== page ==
Despite considerable progress in the past decades, ambient air pollution remains the number one environmental cause of death in the EU, still leading to about 400.000 premature deaths each year in the EU due to elevated levels of fine particles, nitrogen dioxide and ozone. Air pollution also continues to harm ecosystems as more than halve of the EU territory is exposed to excess nitrogen deposition (eutrophication) and ozone concentrations. This causes reduced biodiversity, crop yields and other material damage.
EU environmental policy focusses on developing and implementing a clean air policy framework that reinforces national, regional and local policies for those aspects of the air quality problem that Member States cannot handle effectively or efficiently alone. EU policies also aim at implementing the Union's international obligations in the field of air pollution, having as main actors the citizens, to co-design and co-implement projects ; and at integrating environmental protection requirements into, for example, industry, construction, urban planning and design, energy, transport, urban farming and agriculture sectors.
In many Member States city authorities are either responsible for developing, implementing and evaluating official air quality plans under Directive 2008/50/EC or for city air quality plans that are linked to official regional air quality plans under Directive 2008/50/EC. Even if there are official regional air quality plans, cities often play a major role, as they tend to be the big economic centre of the region, with a concentration of population, traffic and industry. The fact those exceedances of PM (Particulate Matter) and NO2 in many cities in many countries persist, despite air quality action plans, indicate that innovative solutions and improvements in the approach are necessary: a better insight in where and when the air pollution problems may occur and how innovative solutions can contribute to solutions would be very welcome.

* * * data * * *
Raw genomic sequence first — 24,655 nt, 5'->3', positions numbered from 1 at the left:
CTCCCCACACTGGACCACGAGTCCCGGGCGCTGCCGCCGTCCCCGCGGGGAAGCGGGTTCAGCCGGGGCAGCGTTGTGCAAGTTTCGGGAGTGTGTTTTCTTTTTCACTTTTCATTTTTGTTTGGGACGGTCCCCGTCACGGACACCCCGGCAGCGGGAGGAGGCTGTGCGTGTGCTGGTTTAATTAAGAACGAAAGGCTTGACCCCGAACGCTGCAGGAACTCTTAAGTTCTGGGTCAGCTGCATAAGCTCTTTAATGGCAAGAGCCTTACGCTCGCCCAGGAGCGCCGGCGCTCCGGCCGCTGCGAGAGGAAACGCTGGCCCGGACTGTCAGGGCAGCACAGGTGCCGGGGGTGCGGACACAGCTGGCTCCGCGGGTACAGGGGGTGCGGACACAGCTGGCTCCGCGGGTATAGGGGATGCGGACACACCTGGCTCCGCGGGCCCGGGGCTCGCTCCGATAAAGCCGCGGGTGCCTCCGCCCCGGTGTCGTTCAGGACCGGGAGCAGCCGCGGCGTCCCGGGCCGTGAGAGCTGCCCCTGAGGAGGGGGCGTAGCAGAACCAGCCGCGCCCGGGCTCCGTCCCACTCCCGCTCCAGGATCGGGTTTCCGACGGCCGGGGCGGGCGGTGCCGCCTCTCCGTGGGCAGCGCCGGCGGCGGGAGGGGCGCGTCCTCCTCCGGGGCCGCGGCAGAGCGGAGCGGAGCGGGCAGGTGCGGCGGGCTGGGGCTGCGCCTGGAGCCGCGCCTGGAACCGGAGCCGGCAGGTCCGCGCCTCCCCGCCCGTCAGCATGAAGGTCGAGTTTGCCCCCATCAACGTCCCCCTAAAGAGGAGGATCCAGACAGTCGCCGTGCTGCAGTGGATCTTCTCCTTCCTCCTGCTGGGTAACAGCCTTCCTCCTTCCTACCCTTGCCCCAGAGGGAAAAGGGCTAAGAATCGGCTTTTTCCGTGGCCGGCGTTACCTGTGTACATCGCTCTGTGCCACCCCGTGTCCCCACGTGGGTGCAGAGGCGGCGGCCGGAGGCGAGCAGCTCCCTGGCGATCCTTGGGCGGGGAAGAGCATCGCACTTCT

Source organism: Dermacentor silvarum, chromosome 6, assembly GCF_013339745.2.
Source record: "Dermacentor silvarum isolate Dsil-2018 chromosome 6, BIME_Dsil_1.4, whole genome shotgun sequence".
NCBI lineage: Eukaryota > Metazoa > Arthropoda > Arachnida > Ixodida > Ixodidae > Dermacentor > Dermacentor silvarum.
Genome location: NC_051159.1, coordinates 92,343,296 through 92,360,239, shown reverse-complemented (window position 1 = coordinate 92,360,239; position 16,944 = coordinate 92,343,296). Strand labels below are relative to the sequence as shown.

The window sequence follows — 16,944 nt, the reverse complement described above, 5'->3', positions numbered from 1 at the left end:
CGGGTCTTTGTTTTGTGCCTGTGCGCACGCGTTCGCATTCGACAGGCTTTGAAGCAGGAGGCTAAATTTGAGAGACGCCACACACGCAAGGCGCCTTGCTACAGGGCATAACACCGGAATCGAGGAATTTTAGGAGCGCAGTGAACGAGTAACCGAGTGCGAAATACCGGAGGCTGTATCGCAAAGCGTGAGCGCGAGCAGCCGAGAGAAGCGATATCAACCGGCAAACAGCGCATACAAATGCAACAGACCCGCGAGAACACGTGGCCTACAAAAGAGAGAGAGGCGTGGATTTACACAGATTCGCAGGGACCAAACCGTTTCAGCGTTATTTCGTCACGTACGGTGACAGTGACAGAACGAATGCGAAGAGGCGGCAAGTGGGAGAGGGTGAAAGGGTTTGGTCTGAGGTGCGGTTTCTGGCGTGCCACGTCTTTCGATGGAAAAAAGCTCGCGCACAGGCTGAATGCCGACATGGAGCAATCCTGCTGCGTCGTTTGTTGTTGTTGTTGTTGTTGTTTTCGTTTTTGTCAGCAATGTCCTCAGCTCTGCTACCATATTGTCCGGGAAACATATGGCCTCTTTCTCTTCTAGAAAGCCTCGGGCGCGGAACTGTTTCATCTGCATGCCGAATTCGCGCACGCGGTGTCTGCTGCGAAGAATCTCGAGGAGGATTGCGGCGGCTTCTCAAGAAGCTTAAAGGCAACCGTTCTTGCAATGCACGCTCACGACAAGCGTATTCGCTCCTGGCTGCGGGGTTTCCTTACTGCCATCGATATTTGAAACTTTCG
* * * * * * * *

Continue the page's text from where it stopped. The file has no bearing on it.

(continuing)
Urban authorities are relevant actors to implement air quality measures. Indeed, they are local actors with territorial knowledge and control over a range of instruments such as urban planning, infrastructure/traffic management, housing permits, parking policy etc., which allows them to steer and promote innovative solutions. They also generally control local budgets and employ the staff that have to do any implementation and to take or enforce measures in the case of smog episodes or long-term air quality plans.
The framework of the 3rd and 5th UIA call for proposals addressed the following common issues:
- Innovative mobility solutions and clean commuting, such as low or no emission modes of transport; innovative modality options like e-bikes, cargo bikes or car sharing; and low Emission Zones and/or Congestion Charging to reduce the impact of commuter traffic from suburban and other areas surrounding the city (centre) on urban air quality.
- Clean air citizen science, with the use of indicative air quality measurements (e.g. through deployment of reliable low-cost sensors) to complement the official air quality monitoring stations.
- Air Quality monitoring and modelling, with the development and test of tools to establish better source inventories of air pollution and high resolution modelling tools to identify urban air pollution hot spots;
- Clean air communication, with innovative approaches that adequately target key segments of the local population, such as in schools, the construction sector and the health community, to further sensitise citizens and stimulate behavioural and cultural change.
The 3rd UIA call for proposals (2018) also focused on healthy designs of public areas stimulating cycling and walking; nature-based solutions in cities (e.g. trees and plants for air quality, but based on evidence of air quality benefits); and innovative local and regional financing mechanisms (taxation, PPP's…). Additionally to these commons themes, the 5th call for proposals (2020) called cities on to maximize synergies between energy/climate and air quality measures locally; test innovative actions on urban planning, mobility, energy and information, to reduce air pollution exposure of vulnerable groups; and designing and testing innovative approaches to clean air policies across different levels of governance.